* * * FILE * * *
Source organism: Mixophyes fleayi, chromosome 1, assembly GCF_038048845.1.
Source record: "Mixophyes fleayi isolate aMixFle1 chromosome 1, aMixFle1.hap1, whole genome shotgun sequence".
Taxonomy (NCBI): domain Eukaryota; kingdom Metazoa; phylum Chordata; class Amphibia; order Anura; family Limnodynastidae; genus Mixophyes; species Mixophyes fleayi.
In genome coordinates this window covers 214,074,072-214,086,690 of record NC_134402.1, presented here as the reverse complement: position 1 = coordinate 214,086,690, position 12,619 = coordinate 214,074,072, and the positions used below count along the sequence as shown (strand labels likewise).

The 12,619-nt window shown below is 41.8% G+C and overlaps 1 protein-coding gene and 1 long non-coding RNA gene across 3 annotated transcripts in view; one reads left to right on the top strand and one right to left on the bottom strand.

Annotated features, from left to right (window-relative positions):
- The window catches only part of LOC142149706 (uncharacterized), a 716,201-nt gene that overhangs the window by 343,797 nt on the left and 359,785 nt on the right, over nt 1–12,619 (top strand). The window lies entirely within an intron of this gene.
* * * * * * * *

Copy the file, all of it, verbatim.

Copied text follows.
Source organism: Mixophyes fleayi, chromosome 1, assembly GCF_038048845.1.
Source record: "Mixophyes fleayi isolate aMixFle1 chromosome 1, aMixFle1.hap1, whole genome shotgun sequence".
Taxonomy (NCBI): domain Eukaryota; kingdom Metazoa; phylum Chordata; class Amphibia; order Anura; family Limnodynastidae; genus Mixophyes; species Mixophyes fleayi.
In genome coordinates this window covers 214,074,072-214,086,690 of record NC_134402.1, presented here as the reverse complement: position 1 = coordinate 214,086,690, position 12,619 = coordinate 214,074,072, and the positions used below count along the sequence as shown (strand labels likewise).

The 12,619-nt window shown below is 41.8% G+C and overlaps 1 protein-coding gene and 1 long non-coding RNA gene across 3 annotated transcripts in view; one reads left to right on the top strand and one right to left on the bottom strand.

Annotated features, from left to right (window-relative positions):
- The window catches only part of LOC142149706 (uncharacterized), a 716,201-nt gene that overhangs the window by 343,797 nt on the left and 359,785 nt on the right, over nt 1–12,619 (top strand). The window lies entirely within an intron of this gene.